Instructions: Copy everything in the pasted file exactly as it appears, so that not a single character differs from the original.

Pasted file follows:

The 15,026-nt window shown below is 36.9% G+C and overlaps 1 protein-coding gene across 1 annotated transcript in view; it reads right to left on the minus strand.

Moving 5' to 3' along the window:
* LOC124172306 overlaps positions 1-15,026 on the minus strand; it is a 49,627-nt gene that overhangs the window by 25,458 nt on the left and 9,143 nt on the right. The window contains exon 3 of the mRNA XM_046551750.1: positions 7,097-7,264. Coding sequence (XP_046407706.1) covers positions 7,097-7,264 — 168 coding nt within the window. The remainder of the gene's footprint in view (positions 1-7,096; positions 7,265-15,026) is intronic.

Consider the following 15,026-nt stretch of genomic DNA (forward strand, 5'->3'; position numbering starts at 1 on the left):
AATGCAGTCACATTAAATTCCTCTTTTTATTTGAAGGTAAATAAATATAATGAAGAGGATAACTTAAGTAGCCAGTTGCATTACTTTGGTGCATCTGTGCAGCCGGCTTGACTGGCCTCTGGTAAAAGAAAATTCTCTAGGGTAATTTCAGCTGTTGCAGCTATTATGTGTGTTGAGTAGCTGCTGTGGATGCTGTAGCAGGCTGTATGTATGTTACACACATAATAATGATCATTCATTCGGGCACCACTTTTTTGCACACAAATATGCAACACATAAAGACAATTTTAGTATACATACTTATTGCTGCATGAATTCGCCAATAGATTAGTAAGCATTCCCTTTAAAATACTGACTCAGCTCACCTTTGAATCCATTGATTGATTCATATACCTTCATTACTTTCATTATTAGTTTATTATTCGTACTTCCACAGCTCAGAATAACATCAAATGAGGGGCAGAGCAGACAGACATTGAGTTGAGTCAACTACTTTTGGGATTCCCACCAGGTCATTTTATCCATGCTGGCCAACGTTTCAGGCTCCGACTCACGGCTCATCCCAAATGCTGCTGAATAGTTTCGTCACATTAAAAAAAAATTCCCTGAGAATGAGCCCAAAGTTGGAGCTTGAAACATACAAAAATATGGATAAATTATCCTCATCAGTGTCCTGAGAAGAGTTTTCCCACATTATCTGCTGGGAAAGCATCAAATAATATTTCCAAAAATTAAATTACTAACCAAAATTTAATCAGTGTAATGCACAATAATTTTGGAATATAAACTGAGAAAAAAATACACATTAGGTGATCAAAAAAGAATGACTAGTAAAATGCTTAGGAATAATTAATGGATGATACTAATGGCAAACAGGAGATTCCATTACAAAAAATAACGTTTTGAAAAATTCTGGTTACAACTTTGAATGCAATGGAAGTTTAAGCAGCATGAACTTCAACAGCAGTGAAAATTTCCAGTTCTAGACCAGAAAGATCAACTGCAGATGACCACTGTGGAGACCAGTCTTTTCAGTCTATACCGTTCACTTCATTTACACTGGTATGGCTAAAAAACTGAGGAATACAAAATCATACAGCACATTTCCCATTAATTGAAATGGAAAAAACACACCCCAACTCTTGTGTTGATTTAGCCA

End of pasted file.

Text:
The 15,026-nt window shown below is 36.9% G+C and overlaps 1 protein-coding gene across 1 annotated transcript in view; it reads right to left on the minus strand.

Moving 5' to 3' along the window:
* LOC124172306 overlaps positions 1-15,026 on the minus strand; it is a 49,627-nt gene that overhangs the window by 25,458 nt on the left and 9,143 nt on the right. The window contains exon 3 of the mRNA XM_046551750.1: positions 7,097-7,264. Coding sequence (XP_046407706.1) covers positions 7,097-7,264 — 168 coding nt within the window. The remainder of the gene's footprint in view (positions 1-7,096; positions 7,265-15,026) is intronic.

Consider the following 15,026-nt stretch of genomic DNA (forward strand, 5'->3'; position numbering starts at 1 on the left):
AATGCAGTCACATTAAATTCCTCTTTTTATTTGAAGGTAAATAAATATAATGAAGAGGATAACTTAAGTAGCCAGTTGCATTACTTTGGTGCATCTGTGCAGCCGGCTTGACTGGCCTCTGGTAAAAGAAAATTCTCTAGGGTAATTTCAGCTGTTGCAGCTATTATGTGTGTTGAGTAGCTGCTGTGGATGCTGTAGCAGGCTGTATGTATGTTACACACATAATAATGATCATTCATTCGGGCACCACTTTTTTGCACACAAATATGCAACACATAAAGACAATTTTAGTATACATACTTATTGCTGCATGAATTCGCCAATAGATTAGTAAGCATTCCCTTTAAAATACTGACTCAGCTCACCTTTGAATCCATTGATTGATTCATATACCTTCATTACTTTCATTATTAGTTTATTATTCGTACTTCCACAGCTCAGAATAACATCAAATGAGGGGCAGAGCAGACAGACATTGAGTTGAGTCAACTACTTTTGGGATTCCCACCAGGTCATTTTATCCATGCTGGCCAACGTTTCAGGCTCCGACTCACGGCTCATCCCAAATGCTGCTGAATAGTTTCGTCACATTAAAAAAAAATTCCCTGAGAATGAGCCCAAAGTTGGAGCTTGAAACATACAAAAATATGGATAAATTATCCTCATCAGTGTCCTGAGAAGAGTTTTCCCACATTATCTGCTGGGAAAGCATCAAATAATATTTCCAAAAATTAAATTACTAACCAAAATTTAATCAGTGTAATGCACAATAATTTTGGAATATAAACTGAGAAAAAAATACACATTAGGTGATCAAAAAAGAATGACTAGTAAAATGCTTAGGAATAATTAATGGATGATACTAATGGCAAACAGGAGATTCCATTACAAAAAATAACGTTTTGAAAAATTCTGGTTACAACTTTGAATGCAATGGAAGTTTAAGCAGCATGAACTTCAACAGCAGTGAAAATTTCCAGTTCTAGACCAGAAAGATCAACTGCAGATGACCACTGTGGAGACCAGTCTTTTCAGTCTATACCGTTCACTTCATTTACACTGGTATGGCTAAAAAACTGAGGAATACAAAATCATACAGCACATTTCCCATTAATTGAAATGGAAAAAACACACCCCAACTCTTGTGTTGATTTAGCCA